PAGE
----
The recent judgment of Supreme Court in UCO Bank vs. Dipak Debbarma in which Section 187 of the Tripura Land Revenue and Land Reforms Act, 1960 was held invalid as it was said to be inconsistent with the Securitization and Reconstruction of Financial Assets and Enforcement of Security Interest Act, 2002 (a Central Act). Section 187 of the Tripura Act prohibited the bank fromtransferring the land mortgaged by an ST member to a non-ST person as invalid. Despite the Tripura Act being placed in ninth schedule it could not enjoy the legal immunity provided under Art. 31-B of the Constitution. The Central Act is held to prevail over the State Act by invoking the principle of predominance of dominant legislation or Central legislation in the event of inconsistency of law made by the Union Parliament and the State. It was held that bank can sell the mortgaged land to any person to recover its loan amount as per the SRFAESIA.
However, the judgment raises some important questions premised on Sixth Schedule and Article 371 of the Constitution. Considering the fact that tribal areas of Tripura, Assam, Meghalaya and Mizoram falling under sixth schedule having Autonomous District Councils namely, North Cachar Hills ,Karbi Anglong, Khasi Hills, Jaintia hills, Garo hills, Tripura tribal areas district, Chakma district, Mara district, Lai district. They have been conferred power under paragraph 3 of the sixth schedule to make laws with respect to the allotment, occupation or use, or the setting apart, of land, etc for any purpose likely to promote the interests of the inhabitants of any village or town.The District Councils can make regulation prohibiting non-tribals from carry on wholesale or retail business in any commodity (para 10. 2. d).This in addition to many other powers. The principle stated in the UCO bank ignores this aspect altogether. Also, in the light of Article 371 A, Nagaland has been given a special protection by virtue of which no Act of Parliament in respect of ownership and transfer of land and its resources shall apply to the State unless the Legislative Assembly of Nagaland by a resolution so decides. Most importantly, in Arunachal Pradesh, Mizoram, Sikkim (ILP needed only in border areas) and Nagaland the requirement of inner line permit for all persons including citizens are needed to enter these states.This is continued under the Bengal Eastern Frontier Regulation, 1873 which also states under section 7 that it shall not be lawful for any person, not being a native of the districts to acquire any interest in land or the product of land beyond the said “inner line” without the sanction of the State Government.The Manipur Land Revenue & Land Reform Act, 1960 enacted by the Parliament, Section 158 says, ‘No transfer of land by a person who is a member of Scheduled tribes shall be valid unless the transfer is to another member of Schedule tribes; or where the transfer is to another person who is not a member of any such tribes, it is made with the previous permission in writing of Deputy Commissioner provided that the Deputy Commissioner shall not give such permission unless he has secured the consent thereto of the District Council within whose jurisdiction the land lies; or the transfer is by way of mortgage to a co-operative society.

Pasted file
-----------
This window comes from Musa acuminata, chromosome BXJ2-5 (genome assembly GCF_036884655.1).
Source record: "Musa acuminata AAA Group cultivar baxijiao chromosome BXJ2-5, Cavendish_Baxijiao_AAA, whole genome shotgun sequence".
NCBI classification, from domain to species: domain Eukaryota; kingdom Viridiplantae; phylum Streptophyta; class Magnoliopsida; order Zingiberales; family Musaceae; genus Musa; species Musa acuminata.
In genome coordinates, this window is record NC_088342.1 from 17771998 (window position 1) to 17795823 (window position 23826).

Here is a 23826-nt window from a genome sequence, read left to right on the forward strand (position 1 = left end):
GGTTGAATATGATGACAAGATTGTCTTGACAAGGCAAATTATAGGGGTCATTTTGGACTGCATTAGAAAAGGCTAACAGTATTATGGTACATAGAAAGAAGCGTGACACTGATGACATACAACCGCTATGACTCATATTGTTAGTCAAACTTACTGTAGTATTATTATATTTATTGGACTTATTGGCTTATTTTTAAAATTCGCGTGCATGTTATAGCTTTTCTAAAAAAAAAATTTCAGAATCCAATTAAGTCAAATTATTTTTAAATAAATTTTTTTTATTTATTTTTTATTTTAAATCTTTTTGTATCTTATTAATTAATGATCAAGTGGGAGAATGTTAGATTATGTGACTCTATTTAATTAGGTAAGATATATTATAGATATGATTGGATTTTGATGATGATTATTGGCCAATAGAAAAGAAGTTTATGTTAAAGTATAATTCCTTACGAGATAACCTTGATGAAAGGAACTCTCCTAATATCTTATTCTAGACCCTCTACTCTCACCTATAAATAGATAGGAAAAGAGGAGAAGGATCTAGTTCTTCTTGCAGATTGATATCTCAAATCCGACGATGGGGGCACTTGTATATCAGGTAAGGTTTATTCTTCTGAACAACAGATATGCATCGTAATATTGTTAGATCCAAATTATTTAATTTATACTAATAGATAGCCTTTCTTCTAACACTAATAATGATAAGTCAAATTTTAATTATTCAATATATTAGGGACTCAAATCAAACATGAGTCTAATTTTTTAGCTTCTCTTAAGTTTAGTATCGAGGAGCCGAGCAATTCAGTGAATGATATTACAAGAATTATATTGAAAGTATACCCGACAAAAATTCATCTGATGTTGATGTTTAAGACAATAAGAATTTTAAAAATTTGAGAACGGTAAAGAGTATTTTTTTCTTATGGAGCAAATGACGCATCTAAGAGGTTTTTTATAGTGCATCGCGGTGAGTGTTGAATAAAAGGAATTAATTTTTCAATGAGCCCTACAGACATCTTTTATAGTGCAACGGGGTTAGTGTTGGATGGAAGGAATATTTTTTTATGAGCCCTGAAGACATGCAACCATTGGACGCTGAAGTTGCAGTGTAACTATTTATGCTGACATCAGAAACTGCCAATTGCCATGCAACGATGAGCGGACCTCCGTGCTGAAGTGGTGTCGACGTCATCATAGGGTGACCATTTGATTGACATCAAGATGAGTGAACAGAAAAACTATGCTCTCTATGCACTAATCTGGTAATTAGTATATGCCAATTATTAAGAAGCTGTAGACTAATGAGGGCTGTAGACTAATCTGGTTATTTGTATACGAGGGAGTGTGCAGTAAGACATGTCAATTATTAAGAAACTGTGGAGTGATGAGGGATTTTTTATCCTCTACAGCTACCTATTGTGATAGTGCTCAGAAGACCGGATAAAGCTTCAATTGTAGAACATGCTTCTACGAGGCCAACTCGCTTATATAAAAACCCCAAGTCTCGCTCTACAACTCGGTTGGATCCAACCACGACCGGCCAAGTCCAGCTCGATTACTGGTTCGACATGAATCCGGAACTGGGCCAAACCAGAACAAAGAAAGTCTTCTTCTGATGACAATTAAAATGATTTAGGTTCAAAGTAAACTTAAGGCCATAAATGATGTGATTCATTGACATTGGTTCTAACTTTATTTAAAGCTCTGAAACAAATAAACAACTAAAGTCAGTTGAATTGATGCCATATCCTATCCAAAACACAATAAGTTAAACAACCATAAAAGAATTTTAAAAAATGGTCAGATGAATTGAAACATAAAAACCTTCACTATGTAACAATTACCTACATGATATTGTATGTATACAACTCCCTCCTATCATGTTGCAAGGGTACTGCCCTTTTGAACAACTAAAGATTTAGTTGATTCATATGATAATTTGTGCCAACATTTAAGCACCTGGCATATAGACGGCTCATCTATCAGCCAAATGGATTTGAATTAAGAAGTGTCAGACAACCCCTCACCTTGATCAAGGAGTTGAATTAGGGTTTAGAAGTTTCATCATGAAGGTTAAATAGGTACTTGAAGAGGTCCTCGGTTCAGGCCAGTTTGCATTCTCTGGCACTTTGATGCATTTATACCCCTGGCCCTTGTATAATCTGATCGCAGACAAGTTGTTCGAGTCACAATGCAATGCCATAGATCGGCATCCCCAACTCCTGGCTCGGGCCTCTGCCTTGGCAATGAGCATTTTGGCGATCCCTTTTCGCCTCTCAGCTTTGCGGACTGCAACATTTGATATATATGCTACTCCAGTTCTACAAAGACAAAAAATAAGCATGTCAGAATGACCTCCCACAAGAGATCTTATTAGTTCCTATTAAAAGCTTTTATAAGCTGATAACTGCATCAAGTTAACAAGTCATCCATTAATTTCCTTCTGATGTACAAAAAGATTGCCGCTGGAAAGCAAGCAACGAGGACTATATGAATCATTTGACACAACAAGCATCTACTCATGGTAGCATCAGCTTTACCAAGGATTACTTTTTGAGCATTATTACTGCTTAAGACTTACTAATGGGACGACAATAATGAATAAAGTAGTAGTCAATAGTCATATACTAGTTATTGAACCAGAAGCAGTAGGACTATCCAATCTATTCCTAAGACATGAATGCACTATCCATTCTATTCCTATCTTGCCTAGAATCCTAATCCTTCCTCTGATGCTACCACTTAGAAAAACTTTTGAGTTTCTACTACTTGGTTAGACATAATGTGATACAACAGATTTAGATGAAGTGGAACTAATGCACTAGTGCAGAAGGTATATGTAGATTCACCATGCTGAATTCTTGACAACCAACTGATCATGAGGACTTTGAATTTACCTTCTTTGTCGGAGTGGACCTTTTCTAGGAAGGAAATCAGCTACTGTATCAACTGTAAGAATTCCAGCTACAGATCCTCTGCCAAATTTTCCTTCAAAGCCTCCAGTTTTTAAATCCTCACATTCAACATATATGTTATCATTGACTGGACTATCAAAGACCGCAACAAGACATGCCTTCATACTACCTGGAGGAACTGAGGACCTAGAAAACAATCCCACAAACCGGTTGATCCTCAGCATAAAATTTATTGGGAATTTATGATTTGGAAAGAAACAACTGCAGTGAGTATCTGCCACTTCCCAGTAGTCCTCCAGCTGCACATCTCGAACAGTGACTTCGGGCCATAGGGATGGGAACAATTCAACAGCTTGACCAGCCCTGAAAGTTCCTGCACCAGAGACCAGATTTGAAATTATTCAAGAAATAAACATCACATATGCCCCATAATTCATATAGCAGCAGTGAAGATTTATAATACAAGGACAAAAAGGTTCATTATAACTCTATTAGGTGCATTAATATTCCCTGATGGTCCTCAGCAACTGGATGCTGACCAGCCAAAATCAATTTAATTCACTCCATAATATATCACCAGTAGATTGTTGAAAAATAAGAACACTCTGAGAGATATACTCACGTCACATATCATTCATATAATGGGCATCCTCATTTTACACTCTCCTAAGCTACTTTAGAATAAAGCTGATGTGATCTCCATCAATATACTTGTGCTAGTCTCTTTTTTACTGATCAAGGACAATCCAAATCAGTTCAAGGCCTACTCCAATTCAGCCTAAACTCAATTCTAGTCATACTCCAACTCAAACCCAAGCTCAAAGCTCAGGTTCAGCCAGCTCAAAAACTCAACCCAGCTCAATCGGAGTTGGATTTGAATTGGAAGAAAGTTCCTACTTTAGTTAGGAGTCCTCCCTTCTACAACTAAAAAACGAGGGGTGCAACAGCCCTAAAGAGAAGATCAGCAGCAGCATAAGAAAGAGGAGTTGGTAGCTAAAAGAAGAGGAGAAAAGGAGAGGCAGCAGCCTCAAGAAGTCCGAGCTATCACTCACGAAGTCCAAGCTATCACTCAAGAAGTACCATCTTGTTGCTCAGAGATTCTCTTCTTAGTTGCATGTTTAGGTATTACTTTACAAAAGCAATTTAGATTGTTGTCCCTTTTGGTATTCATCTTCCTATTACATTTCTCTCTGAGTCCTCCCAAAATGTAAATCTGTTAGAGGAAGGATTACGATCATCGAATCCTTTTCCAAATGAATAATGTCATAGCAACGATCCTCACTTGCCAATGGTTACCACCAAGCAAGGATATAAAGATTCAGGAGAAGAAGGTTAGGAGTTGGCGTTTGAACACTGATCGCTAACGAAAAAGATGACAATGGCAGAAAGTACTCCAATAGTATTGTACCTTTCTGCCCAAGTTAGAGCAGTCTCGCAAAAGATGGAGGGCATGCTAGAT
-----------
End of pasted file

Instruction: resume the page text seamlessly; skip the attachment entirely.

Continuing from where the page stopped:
As per the Meghalaya Transfer of Land (Regulation) Act 1971, no land in Meghalaya shall be transferred by a tribal to a non-tribal or by a non- tribal to another non-tribal except with the previous sanction of the competent authority,Provided that the Government of Meghalaya if satisfied may, from time to time, by notification, prohibit any transfer of land within such area or areas as may be specified in the notification and there upon the competent authority shall not sanction any such transfer of land under the provision of this Act, within such area or areas. In Nagaland also State laws prohibit sell of land to non-tribal or outsiders. The ownership differs from community to community among the Naga tribes. The land is classified as either clan land or village land. Even today some follow their traditional land holding. For purchase of land by any person, he needs to consult with other members of the clan. It is only after the consent granted by the other members of the clan that the land can be purchased. If anyone in the clan wants to sell land for need of money in time of emergency, he should make known his problem to the other members of the clan. The members of the clan will try to solve the problem by themselves without the involvement of any outsider. The land is either purchased by an individual or a group of members in the clan. Mizoram too enjoys special Constitutional protection like Nagaland under the Art.371 H. In Mizoram, ownership of land prior to the British was vested with the chief of the village who distributed jhum land to individual families and got a part of the crop as rent (called fathong) in kind. The Mizo District Agricultural Lands Act, 1963, now governs the land system in Mizoram. All lands belong to the government. People enjoy only those rights, which are recognized by the government, land title is called patta.No land in Mizoram can be sold, mortgaged, leased, gifted or otherwise transferred by a tribal to a non-tribal without the permission of the administrator.